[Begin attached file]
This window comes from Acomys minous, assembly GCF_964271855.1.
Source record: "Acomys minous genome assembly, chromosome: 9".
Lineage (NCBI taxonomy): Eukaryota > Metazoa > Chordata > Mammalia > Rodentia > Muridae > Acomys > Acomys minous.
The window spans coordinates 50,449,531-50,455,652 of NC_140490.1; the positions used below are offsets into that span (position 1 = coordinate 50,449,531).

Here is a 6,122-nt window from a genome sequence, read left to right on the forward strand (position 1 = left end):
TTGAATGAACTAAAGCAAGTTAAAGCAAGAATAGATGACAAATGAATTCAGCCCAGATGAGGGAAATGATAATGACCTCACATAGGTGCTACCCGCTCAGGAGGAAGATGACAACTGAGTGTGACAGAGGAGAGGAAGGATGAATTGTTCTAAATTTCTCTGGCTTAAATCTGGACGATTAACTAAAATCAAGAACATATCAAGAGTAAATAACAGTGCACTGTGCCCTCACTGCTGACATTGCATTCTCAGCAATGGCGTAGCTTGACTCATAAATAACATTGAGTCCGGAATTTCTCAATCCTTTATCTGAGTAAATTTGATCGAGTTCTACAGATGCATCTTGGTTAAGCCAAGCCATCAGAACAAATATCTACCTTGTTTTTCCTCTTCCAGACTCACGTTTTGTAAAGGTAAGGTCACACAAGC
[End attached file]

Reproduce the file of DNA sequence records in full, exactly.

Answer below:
This window comes from Acomys minous, assembly GCF_964271855.1.
Source record: "Acomys minous genome assembly, chromosome: 9".
Lineage (NCBI taxonomy): Eukaryota > Metazoa > Chordata > Mammalia > Rodentia > Muridae > Acomys > Acomys minous.
The window spans coordinates 50,449,531-50,455,652 of NC_140490.1; the positions used below are offsets into that span (position 1 = coordinate 50,449,531).

Here is a 6,122-nt window from a genome sequence, read left to right on the forward strand (position 1 = left end):
TTGAATGAACTAAAGCAAGTTAAAGCAAGAATAGATGACAAATGAATTCAGCCCAGATGAGGGAAATGATAATGACCTCACATAGGTGCTACCCGCTCAGGAGGAAGATGACAACTGAGTGTGACAGAGGAGAGGAAGGATGAATTGTTCTAAATTTCTCTGGCTTAAATCTGGACGATTAACTAAAATCAAGAACATATCAAGAGTAAATAACAGTGCACTGTGCCCTCACTGCTGACATTGCATTCTCAGCAATGGCGTAGCTTGACTCATAAATAACATTGAGTCCGGAATTTCTCAATCCTTTATCTGAGTAAATTTGATCGAGTTCTACAGATGCATCTTGGTTAAGCCAAGCCATCAGAACAAATATCTACCTTGTTTTTCCTCTTCCAGACTCACGTTTTGTAAAGGTAAGGTCACACAAGC